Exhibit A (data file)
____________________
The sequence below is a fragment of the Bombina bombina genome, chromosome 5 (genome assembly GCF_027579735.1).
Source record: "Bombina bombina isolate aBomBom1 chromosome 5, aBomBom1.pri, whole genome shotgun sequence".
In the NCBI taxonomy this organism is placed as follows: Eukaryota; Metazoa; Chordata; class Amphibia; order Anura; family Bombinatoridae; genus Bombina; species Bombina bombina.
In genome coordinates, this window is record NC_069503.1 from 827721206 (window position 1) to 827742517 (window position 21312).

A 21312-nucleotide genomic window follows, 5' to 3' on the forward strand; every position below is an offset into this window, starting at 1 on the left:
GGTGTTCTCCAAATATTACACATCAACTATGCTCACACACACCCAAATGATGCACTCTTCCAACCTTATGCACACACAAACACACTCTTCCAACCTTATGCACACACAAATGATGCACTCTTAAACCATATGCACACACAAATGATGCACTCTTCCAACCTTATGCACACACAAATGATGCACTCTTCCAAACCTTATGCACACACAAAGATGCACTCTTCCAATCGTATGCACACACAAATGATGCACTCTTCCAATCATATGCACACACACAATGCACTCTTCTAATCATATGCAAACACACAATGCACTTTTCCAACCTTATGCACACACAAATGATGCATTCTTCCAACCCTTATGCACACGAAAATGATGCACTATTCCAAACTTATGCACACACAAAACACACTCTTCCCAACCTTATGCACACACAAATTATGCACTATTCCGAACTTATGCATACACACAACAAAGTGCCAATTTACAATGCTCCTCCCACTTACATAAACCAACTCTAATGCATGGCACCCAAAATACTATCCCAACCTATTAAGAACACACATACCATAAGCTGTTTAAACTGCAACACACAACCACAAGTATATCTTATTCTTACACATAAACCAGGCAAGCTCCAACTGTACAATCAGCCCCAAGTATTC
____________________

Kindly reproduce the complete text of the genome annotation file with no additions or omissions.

The sequence below is a fragment of the Bombina bombina genome, chromosome 5 (genome assembly GCF_027579735.1).
Source record: "Bombina bombina isolate aBomBom1 chromosome 5, aBomBom1.pri, whole genome shotgun sequence".
In the NCBI taxonomy this organism is placed as follows: Eukaryota; Metazoa; Chordata; class Amphibia; order Anura; family Bombinatoridae; genus Bombina; species Bombina bombina.
In genome coordinates, this window is record NC_069503.1 from 827721206 (window position 1) to 827742517 (window position 21312).

A 21312-nucleotide genomic window follows, 5' to 3' on the forward strand; every position below is an offset into this window, starting at 1 on the left:
GGTGTTCTCCAAATATTACACATCAACTATGCTCACACACACCCAAATGATGCACTCTTCCAACCTTATGCACACACAAACACACTCTTCCAACCTTATGCACACACAAATGATGCACTCTTAAACCATATGCACACACAAATGATGCACTCTTCCAACCTTATGCACACACAAATGATGCACTCTTCCAAACCTTATGCACACACAAAGATGCACTCTTCCAATCGTATGCACACACAAATGATGCACTCTTCCAATCATATGCACACACACAATGCACTCTTCTAATCATATGCAAACACACAATGCACTTTTCCAACCTTATGCACACACAAATGATGCATTCTTCCAACCCTTATGCACACGAAAATGATGCACTATTCCAAACTTATGCACACACAAAACACACTCTTCCCAACCTTATGCACACACAAATTATGCACTATTCCGAACTTATGCATACACACAACAAAGTGCCAATTTACAATGCTCCTCCCACTTACATAAACCAACTCTAATGCATGGCACCCAAAATACTATCCCAACCTATTAAGAACACACATACCATAAGCTGTTTAAACTGCAACACACAACCACAAGTATATCTTATTCTTACACATAAACCAGGCAAGCTCCAACTGTACAATCAGCCCCAAGTATTC